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Busting some transport myths: TFI Local Link edition


Public transport is an essential service for many people in rural Ireland, especially those who do not have access to a car or other means of transport. However, there are some misconceptions about public transport that may discourage people from using it or supporting it. In this post, we will bust some of these myths and show you why TFI Local Link is a great option for your local travel needs.



Myth 1: Public transport is expensive

Some people may think that public transport is too costly and that driving is cheaper. However, this is not true when you consider the full cost of owning and operating a car, such as fuel, maintenance, insurance, tax, and depreciation. According to the AA, the average cost of running a car in Ireland in 2020 was €10,590 per year. That is equivalent to €29 per day or €1.21 per kilometre.


On the other hand, TFI Local Link offers low-cost and affordable bus services in rural areas, with low fares depending on the distance and the type of service. You can also pay with your TFI Leap Card or TFI Go App on eligible TFI Local Link services and enjoy discounts of up to 31% compared to cash fares. Moreover, if you have a Free Travel Pass, you can use it on all TFI Local Link services without any charge.


Myth 2: Public transport is bad for the environment

Some people may think that public transport is not eco-friendly and that it contributes to greenhouse gas emissions and air pollution. However, this is not true when you compare the environmental impact of public transport with that of private cars. According to the EPA, transport accounted for 20% of Ireland’s total greenhouse gas emissions in 2019, and road transport was the main source of these emissions. The average car emits about 120 grams of CO2 per kilometre, while the average bus emits about 80 grams of CO2 per passenger-kilometre. This means that if you travel by bus instead of car, you can reduce your carbon footprint by a third.


TFI Local Link is committed to reducing its environmental impact and to supporting the transition to a low-carbon economy. TFI Local Link is investing in cleaner and greener buses, such as hybrid and electric vehicles, to lower its emissions and fuel consumption. TFI Local Link is also promoting sustainable travel behaviour, such as walking, cycling, and carpooling, to complement its bus services and to encourage people to leave their cars at home.


Myth 3: Public transport is not in demand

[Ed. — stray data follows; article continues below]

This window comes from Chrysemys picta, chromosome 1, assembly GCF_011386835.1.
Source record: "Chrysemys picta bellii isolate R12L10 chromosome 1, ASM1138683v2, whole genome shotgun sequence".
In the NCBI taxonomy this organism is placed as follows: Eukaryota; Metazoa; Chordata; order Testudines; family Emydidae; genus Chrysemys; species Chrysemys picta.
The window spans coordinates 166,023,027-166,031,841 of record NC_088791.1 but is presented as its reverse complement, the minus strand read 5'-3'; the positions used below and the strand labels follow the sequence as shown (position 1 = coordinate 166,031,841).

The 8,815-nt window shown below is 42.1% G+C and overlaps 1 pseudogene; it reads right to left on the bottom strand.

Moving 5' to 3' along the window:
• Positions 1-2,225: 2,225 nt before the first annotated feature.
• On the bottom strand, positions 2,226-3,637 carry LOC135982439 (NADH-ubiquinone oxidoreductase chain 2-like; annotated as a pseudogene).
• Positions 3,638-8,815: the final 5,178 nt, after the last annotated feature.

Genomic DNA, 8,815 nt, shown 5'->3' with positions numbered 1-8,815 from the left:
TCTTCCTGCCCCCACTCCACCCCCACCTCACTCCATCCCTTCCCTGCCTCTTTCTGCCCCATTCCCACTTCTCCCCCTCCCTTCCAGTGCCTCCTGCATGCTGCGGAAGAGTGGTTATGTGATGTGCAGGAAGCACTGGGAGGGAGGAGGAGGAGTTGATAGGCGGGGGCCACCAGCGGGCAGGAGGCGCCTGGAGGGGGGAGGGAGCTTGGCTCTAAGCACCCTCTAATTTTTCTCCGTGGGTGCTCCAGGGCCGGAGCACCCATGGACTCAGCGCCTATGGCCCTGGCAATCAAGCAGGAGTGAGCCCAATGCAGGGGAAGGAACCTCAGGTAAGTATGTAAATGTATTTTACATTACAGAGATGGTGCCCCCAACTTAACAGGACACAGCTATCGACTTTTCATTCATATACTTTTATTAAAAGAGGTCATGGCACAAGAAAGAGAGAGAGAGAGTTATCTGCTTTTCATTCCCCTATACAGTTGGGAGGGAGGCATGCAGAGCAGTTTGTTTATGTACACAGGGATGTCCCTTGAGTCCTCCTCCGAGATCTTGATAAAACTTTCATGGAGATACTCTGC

Some people may think that public transport is not popular or needed in rural areas and that most people prefer to drive. However, this is not true when you look at the statistics and the feedback from the users of TFI Local Link. According to the NTA, TFI Local Link carried over 2.3 million passengers in 2019, an increase of 19% from 2018. TFI Local Link also received a customer satisfaction rating of 98% in 2019, indicating a high level of satisfaction and loyalty among its users.


Myth 4: Building more and bigger roads will help reduce congestion


Road congestion costs the Irish economy millions a year and affects our quality of life and health. We cannot solve the problem of congestion by building more and bigger roads because of a phenomenon called ‘induced demand’. This means that the more road space we create, the more people drive on it. This ‘extra’ driving means that the expected benefits of a new road in terms of reduced travel time and emissions are often short-lived. Traffic volumes on alternative routes can also increase faster than anticipated due to induced demand, all of which means that the advantages of a new road can disappear very quickly. The only way to reduce congestion is to have fewer cars on the roads.


Myth 5: Public transport is only for Dublin


Public transport is available and accessible in all regions of Ireland, not just in the capital. TFI Local Link operates in 26 counties, covering over 1,000 routes and serving over 700,000 people.


TFI Local Link provides vital and valuable bus services for rural communities, connecting them to local towns and villages, as well as to other public transport networks. TFI Local Link caters to the diverse and changing needs of its users, such as commuters, students, tourists, older people, and people with disabilities. TFI Local Link offers two types of bus services: regular rural bus services and door-to-door bus services. The regular rural bus services operate on fixed routes and timetables, while the door-to-door bus services can divert to pick up and drop off passengers at their homes, if pre-booked.


I hope this post helps you to learn more about TFI Local Link and to dispel some of the myths about public transport in rural Ireland. If you have any questions, please feel free to contact us.


Thank you for reading and happy travelling! 😊

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